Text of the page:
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Norwegian offers two classes of service on its long-haul 787 Dreamliner products, which flies to the likes of North America, South America and Asia. The two classes include economy and Premium, which is Norwegian’s premium economy-based product. Depending on the destination, time of year and demand, Premium is usually priced around 50% to 100% more than the cost of an economy ticket on the same flight.

You can read the full TPG UK review of Norwegian Premium here, but in summary, the difference between the classes is that Premium has:

  • Wider seats with significantly more legroom and recline
  • Smaller cabin with dedicated service and more toilets per passenger ratio
  • Some food and drink included
  • Increased luggage allowance, both checked and cabin bags
  • Lounge access where available (with a full-fare ticket)
  • Priority check-in, boarding and baggage.
Image by Christian Kramer / The Points Guy
(Photo by Christian Kramer / The Points Guy)

Recently, I flew to New York for a visit to TPG’s New York office. During the peak summer travel period and as the flight was booked only a week in advance, the prices were very high. Return flights with full-service carriers in economy were priced at £1,600+ per person which is, quite honestly, ridiculous.

Fortunately, Norwegian was around half the price and was a natural choice. I booked Norwegian economy from London (LGW) to New York (JFK) for around £400 each way. Sale fares on this route can be as low as £149 each way, so while this was no means cheap, it was by far the most affordable option (and yes, I checked options for paying with points and miles!).

Shortly after booking I received an email offering me the chance to bid to upgrade to Premium on each leg. Many airlines offer this service to bid for upgrades and it can be a great value way to score a cheap upgrade. But how much is it worth?

At the time of booking, a Premium ticket outright was around £250 extra. For a seven-hour flight, I considered this to be a little too much — I would have been willing to pay around £150 for the upgrade. So when I received the email inviting me to bid, I was excited at the possibility of a £150 upgrade. When I checked on the bid link, it provided a recommended bid of £480 — in the middle of the bidding range.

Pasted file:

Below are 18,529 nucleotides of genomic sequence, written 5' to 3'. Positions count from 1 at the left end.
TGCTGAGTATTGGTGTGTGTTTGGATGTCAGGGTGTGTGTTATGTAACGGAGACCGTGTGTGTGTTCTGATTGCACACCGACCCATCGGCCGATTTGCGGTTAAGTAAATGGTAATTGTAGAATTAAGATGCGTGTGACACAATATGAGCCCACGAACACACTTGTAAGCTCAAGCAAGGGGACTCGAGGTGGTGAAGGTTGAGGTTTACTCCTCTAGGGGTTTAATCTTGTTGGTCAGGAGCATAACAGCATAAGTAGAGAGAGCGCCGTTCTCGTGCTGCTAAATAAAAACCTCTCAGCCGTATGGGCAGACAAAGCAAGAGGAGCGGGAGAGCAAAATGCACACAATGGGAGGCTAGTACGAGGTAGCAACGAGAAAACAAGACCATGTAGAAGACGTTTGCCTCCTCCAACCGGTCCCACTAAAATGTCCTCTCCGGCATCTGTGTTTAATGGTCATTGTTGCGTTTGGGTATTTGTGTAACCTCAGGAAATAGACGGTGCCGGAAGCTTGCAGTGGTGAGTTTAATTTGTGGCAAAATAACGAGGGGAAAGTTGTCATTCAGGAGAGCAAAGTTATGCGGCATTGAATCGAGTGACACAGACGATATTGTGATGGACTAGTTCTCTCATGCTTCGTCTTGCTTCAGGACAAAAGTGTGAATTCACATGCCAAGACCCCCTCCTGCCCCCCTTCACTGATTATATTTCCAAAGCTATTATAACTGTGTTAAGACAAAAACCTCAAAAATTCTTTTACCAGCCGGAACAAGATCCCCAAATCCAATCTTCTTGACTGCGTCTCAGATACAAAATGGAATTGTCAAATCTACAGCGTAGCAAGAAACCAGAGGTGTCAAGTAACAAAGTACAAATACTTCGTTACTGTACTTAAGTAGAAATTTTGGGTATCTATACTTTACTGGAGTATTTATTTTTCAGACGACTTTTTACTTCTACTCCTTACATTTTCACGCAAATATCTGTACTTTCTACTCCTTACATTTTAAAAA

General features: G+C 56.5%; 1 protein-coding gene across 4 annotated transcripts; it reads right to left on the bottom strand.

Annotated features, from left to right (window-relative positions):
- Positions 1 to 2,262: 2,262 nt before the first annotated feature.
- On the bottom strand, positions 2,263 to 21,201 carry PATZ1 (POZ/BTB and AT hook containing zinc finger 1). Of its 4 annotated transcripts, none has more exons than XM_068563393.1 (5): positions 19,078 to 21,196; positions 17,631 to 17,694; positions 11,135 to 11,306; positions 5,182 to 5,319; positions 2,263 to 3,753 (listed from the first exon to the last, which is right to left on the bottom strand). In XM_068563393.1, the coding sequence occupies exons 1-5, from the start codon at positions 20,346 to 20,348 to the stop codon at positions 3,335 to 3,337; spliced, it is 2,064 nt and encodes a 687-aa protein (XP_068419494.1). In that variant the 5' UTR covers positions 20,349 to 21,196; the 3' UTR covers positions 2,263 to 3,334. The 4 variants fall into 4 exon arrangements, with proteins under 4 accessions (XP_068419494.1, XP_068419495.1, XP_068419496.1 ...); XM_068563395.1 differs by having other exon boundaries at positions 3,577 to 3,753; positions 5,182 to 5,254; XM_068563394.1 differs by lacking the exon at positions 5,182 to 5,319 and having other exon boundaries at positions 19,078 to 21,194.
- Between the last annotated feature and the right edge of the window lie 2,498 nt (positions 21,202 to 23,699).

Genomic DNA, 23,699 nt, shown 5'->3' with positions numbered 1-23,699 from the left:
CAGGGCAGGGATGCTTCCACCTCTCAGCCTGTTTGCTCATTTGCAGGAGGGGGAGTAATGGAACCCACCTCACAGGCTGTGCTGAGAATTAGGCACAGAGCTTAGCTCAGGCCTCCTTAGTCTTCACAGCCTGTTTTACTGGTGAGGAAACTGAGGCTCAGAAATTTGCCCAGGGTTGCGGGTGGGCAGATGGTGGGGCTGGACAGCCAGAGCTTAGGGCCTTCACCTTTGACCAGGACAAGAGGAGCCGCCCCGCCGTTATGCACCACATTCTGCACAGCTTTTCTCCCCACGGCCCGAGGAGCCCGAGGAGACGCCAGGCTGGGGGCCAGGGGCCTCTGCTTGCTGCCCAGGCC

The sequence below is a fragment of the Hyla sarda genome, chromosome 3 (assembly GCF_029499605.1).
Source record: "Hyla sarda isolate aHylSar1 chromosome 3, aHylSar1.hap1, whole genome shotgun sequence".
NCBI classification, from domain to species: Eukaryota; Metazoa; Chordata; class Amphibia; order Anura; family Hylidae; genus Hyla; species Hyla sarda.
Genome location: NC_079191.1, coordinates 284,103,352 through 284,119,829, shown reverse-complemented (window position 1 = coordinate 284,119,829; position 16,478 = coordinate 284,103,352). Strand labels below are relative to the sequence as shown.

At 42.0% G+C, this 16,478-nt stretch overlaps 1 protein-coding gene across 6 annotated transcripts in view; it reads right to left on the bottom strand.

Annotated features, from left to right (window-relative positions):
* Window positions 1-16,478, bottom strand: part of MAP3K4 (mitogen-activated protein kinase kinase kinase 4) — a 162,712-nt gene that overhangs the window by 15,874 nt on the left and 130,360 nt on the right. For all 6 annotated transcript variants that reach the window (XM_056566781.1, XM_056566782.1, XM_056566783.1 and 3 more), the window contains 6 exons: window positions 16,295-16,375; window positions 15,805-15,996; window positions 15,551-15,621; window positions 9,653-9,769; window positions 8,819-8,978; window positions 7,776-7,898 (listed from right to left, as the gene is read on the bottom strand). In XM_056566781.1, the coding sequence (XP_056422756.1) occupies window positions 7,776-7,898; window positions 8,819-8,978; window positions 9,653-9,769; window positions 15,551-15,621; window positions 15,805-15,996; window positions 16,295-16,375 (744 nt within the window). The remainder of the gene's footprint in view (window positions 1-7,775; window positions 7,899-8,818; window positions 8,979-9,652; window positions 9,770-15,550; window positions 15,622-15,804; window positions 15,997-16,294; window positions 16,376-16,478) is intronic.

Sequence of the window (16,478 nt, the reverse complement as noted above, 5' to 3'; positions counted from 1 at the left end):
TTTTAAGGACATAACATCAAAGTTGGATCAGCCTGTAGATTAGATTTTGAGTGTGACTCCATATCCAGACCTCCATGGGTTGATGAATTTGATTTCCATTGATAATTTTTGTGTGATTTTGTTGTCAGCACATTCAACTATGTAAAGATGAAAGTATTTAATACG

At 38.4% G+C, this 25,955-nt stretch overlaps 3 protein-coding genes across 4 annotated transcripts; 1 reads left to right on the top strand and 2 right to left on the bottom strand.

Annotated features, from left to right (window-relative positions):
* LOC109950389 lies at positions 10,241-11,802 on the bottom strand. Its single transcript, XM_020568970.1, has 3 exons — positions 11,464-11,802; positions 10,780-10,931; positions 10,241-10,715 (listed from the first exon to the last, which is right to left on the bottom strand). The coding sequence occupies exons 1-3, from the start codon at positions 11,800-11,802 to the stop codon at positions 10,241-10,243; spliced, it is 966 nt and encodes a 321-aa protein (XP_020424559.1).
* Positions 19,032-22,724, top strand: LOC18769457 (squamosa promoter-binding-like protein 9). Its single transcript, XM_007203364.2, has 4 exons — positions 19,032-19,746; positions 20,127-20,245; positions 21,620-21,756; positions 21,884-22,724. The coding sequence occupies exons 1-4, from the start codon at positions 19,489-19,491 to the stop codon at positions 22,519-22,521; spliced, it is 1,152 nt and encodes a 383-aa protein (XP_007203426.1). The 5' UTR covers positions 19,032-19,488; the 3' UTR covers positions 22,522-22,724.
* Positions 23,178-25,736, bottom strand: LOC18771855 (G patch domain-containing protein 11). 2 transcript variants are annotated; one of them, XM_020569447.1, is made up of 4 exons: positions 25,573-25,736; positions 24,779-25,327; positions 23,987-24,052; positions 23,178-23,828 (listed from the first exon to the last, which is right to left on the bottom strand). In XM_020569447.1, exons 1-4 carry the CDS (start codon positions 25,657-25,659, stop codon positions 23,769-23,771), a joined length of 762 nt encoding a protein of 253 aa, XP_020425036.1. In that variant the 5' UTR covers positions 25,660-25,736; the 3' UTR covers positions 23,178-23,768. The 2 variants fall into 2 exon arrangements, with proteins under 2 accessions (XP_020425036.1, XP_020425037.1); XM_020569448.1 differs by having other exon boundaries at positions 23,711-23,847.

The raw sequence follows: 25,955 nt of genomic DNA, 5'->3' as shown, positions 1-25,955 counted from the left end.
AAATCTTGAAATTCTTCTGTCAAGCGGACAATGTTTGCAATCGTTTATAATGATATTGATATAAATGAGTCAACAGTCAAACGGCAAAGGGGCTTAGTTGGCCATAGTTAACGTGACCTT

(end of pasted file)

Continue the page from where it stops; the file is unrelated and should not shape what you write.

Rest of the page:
Given this was almost twice the price of the additional cost of just booking a Premium ticket in the first place, I would not recommend paying this amount for an upgrade. I moved the slider to the minimum amount, which was £235 extra. Again, given there was no guarantee of receiving the upgrade for the minimum bid price I would also I just recommend buying a Premium ticket rather than chancing the minimum upgrade price. If other passengers bid slightly more than you (say £245), then they will be approved for the upgrade before you.

The more you bid, the greater your chances of winning (just like a regular silent auction). I would recommend bidding slightly more than the minimum amount, as that will put you ahead of everyone else who bids the minimum amount. In this case, my strategy would be £245 or £255 if I thought the upgrade was worth that. But in this case again, it would make far more sense to pay for a Premium ticket than hope my bid was accepted. It doesn’t make much sense that Norwegian starts bids so close to the price of actually buying the higher class fare, but I suspect this is a good revenue earner for the carrier with unsuspecting passengers.

At the gate area for the flight, I happened to ask the cost of a (very) last-minute upgrade. These are usually cheaper than bids or Premium tickets purchased in advance, so I was surprised (and a little disappointed) to be quoted a price of £275 for this last-second upgrade and politely turned it down.

As a point of reference, I’ve also received an offer to bid for the return flight on Norwegian at a starting rate of £190. This is more reasonable but still slightly higher than I think the upgrade is worth. So, for now, I’m not bidding.

If you do book a flight with Norwegian, it’s worth checking the price of simply upgrading your cash ticket instead as this may be a similar or even cheaper price than the minimum bid upgrade and you won’t have to cross your fingers and hope the bid is approved. Of course, Norwegian uses its own algorithm to come up with amounts for upgrades, so if you’re considering splurging, take all things into consideration and only purchase if you think the upgrade is worth the cost.

Featured image by Christian Kramer / The Points Guy

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